Bumbu Bali, also known as Base Gede or Base Genep, is a classic Indonesian spice paste. Similar to how curry paste works, Indonesian people do not eat Base Gede raw, but rather as a base ingredient for many recipes. I learned how to make this dish on a trip To Bali, Indonesia. There I took a farm style cooking class on the Pemulan farm.
On this website in fact you can find Bumbu Bali as a main ingredient in my Opor Ayam, or Balinese Chicken Curry. You can also find it in my Bali Satay Lilit, which are pork skewers similar to brochettes.
There are two main parts to this Bumbu Bali recipe. The wet/fresh ingredients and the Base Wangen (dry spice mix). While you may have difficulty finding all the ingredients at your basic western supermarket, you should be able to find them at a traditional Asian market…especially one that focuses on South East Asian food.
Bumbu Bali Ingredients
10 cm Greater Galangal
5 cm Lesser Galangal
5 cm Turmeric; or 1 tsp Turmeric powder.
3 cm Ginger; or 1/2 tsp Ginger powder
7 Shallots; small.
7 cloves Garlic
3 Red Chilies; long ones. These are quite mild so you can substitute for a simple red bell pepper if you want.
2 Hot Chilies; or more if you want to make it spicier.
1/4 tsp Shrimp Paste
2 Salam Leaves; can substitute for 1 Bay Leaf.
1 stick Lemongrass
4 tbsp Coconut Oil; or regular vegetable oil
1/2 tsp Sea Salt
1/4 tbsp Coriander
1/2 tsp Black Pepper
1/2 tsp White Pepper
1/4 tsp Cumin
1/4 tsp Nutmeg
1/2 tsp Sesame Seeds
Bumbu Bali Instructions
1. Finely chop all the ingredients except the lemongrass, salam leaves, coconut oil. and Base Wangen.
2. Pound all the ingredients (except the coconut oil, salam leaves and lemongrass) in a mortar and pestle, or use a blender. If using a blender add a little bit of water.
3. Add the coconut oil to a pan on high heat. Fry the ground spices and add the salam leaves and lemongrass. Stir for 5 minutes until you get a pleasant strong aroma. Now you have made the Balinese version of Base Gede!
Frequently Asked Questions
Q: Where can I use Bumbu Bali or other Bumbu type pastes?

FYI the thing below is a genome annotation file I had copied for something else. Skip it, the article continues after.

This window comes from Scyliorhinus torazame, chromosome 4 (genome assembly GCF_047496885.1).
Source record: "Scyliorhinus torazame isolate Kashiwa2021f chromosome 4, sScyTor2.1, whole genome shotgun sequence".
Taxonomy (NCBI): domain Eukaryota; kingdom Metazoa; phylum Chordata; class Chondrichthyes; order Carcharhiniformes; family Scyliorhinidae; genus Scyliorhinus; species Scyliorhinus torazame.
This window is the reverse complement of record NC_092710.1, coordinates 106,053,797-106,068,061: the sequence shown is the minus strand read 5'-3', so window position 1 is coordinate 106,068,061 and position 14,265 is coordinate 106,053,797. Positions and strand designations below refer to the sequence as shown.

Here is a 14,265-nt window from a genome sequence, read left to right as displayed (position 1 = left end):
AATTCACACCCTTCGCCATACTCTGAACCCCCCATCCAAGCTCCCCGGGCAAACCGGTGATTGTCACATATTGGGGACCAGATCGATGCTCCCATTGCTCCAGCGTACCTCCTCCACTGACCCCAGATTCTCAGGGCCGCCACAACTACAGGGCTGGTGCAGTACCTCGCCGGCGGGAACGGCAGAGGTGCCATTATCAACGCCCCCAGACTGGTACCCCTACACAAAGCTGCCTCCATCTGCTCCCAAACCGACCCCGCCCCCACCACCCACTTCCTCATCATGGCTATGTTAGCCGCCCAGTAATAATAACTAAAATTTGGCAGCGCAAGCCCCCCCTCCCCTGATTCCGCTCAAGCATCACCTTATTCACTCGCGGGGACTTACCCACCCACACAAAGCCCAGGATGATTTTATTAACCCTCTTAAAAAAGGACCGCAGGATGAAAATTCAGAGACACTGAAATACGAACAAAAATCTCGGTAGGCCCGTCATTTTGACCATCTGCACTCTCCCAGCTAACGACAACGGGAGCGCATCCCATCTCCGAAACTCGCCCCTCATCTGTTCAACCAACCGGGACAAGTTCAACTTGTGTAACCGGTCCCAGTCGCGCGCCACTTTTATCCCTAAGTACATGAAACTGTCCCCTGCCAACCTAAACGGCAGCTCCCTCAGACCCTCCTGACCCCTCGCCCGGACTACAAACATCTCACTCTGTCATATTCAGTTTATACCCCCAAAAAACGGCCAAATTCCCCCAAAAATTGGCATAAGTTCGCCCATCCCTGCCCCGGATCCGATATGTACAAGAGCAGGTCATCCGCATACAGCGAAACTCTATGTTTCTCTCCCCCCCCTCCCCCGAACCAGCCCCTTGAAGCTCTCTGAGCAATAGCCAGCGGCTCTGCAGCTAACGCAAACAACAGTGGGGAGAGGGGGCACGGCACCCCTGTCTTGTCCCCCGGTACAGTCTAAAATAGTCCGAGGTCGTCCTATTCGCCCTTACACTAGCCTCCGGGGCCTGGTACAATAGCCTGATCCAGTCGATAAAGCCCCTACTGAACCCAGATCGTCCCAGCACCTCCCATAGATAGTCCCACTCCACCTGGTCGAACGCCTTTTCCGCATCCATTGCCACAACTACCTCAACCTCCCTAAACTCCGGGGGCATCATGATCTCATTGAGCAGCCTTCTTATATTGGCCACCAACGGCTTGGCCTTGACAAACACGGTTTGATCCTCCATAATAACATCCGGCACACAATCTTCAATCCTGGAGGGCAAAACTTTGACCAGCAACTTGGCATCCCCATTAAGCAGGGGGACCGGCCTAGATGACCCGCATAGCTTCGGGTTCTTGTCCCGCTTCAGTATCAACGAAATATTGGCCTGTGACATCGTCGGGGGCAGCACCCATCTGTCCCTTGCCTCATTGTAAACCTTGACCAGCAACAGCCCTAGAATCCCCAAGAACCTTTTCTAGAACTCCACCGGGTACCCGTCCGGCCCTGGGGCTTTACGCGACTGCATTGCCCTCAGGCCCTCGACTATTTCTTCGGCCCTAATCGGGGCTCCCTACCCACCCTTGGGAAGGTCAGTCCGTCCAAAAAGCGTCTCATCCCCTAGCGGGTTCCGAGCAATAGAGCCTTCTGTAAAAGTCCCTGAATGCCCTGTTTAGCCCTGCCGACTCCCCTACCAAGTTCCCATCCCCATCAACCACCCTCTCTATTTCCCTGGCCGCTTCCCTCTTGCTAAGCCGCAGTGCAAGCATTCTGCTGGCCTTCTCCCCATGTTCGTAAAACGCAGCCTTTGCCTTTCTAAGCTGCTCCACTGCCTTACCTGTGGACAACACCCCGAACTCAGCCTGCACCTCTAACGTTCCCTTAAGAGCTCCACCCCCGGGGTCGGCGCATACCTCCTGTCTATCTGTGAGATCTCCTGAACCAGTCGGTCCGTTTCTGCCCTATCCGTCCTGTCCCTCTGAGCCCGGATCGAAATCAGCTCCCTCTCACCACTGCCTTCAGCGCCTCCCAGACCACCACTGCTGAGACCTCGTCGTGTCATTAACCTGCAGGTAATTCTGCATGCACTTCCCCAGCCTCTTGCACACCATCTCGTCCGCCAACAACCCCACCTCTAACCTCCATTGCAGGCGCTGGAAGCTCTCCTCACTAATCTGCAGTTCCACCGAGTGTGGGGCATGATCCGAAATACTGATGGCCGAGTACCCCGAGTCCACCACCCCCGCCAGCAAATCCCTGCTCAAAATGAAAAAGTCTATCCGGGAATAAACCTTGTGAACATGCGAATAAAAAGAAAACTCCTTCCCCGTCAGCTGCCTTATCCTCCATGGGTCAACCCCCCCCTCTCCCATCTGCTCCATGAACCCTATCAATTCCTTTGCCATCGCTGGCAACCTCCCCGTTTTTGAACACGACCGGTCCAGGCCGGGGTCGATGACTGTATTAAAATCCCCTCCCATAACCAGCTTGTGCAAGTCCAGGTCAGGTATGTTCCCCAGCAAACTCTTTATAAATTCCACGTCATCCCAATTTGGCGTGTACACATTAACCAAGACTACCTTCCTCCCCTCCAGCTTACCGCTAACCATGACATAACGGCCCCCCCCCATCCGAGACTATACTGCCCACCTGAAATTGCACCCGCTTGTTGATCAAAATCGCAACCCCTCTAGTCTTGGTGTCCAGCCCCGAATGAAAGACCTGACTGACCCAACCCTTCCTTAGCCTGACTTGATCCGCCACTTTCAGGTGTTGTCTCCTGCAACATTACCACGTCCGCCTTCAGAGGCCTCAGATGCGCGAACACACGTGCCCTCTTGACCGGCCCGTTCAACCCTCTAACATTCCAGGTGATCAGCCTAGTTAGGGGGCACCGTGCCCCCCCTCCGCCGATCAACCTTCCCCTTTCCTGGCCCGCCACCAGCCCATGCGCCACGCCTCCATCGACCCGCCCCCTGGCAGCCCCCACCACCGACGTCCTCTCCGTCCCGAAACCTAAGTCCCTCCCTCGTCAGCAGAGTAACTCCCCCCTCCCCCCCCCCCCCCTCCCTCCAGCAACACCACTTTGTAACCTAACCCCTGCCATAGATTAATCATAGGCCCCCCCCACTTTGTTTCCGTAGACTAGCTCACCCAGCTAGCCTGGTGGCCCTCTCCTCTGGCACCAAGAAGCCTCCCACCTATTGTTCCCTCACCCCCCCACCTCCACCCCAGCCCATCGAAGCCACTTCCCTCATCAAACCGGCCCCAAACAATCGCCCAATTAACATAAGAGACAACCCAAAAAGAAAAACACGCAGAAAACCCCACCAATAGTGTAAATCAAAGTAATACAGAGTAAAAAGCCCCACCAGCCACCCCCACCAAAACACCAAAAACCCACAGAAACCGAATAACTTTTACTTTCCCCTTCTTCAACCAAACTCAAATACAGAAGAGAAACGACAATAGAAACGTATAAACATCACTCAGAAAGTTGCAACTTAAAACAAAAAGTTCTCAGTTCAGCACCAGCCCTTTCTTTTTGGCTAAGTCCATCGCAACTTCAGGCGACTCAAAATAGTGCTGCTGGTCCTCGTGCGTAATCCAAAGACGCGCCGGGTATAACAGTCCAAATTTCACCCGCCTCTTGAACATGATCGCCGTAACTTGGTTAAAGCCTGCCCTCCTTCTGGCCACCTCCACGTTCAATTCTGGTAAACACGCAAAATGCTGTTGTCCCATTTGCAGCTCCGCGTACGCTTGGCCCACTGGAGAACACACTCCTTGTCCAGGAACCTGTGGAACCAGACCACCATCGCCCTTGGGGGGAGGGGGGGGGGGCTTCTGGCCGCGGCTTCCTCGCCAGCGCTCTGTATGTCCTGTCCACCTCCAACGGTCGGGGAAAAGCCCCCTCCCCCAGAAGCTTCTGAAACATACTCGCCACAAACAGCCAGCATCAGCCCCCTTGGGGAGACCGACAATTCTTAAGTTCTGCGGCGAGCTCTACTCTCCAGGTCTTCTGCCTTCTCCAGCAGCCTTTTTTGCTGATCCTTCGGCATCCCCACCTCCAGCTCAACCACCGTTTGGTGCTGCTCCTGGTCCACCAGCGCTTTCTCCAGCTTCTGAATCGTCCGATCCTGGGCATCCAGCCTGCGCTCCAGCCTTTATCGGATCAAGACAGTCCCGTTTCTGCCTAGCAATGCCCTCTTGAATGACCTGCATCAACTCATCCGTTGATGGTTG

A: Bumbu Bali can be used with chicken, pork, vegetables, tempeh, tuna, crustaceans and more.
Q: How much Bumbu seasoning should I use when I cook dishes?
A good rule of thumb is to use Bumbu Bali at a ratio of 4:1. If you are cooking 100 grams of meat, use 25 grams (1 tablespoon) of Bumbu Bali.
Bumbu Bali stores in the refrigerator for a week or freezer for up to a month.
What Is Bumbu Seasoning?
Bumbu seasoning is a type of seasoning blend used to flavor meat or vegetables right before cooking. It originates in Indonesia, but can be prepared all over South East Asia by the Indonesian diaspora.
While bumbu seasoning has some similarities to Indian curry blends, the former focuses more on the use of fresh/wet ingredients compared to a blend solely of dry powders. As can be seen in this Bumbu Bali recipe, the ginger, and garlic, and shallots etc provide quite a lot of moisture to the final bumbu blend.
Bumbu Bali Recipe
- Mortar and Pestle (optional)
- 10 cm Greater Galangal
- 5 cm Lesser Galangal
- 5 cm Turmeric
- 3 cm Ginger
- 7 small Shallots
- 7 cloves Garlic
- 3 Red Chilies mild
- 2 Hot Chilies spicy
- 1/4 tsp Shrimp Paste
- 2 Salam Leaves or 1 bay leaf
- 1 stick Lemongrass
- 4 tbsp Coconut OIl
- 1/2 tsp Sea Salt
- 1/4 tbsp Coriander
- 1/2 tsp Black Pepper
- 1/2 tsp White Pepper
- 3 Cloves
- 3 Candlenuts
- 1/4 tsp Cumin
- 1/4 tsp Nutmeg
- 1/2 tsp Sesame Seeds
- Finely chop all the ingredients except the lemongrass, salam leaves, coconut oil. and Base Wangen.
- Pound all the ingredients (except the coconut oil, salam leaves and lemongrass) in a mortar and pestle, or use a blender. If using a blender add a little bit of water.
- Add the coconut oil to a pan on high heat. Fry the ground spices and add the salam leaves and lemongrass. Stir for 5 minutes until you get a pleasant strong aroma. Now you have made Bumbu Bali!
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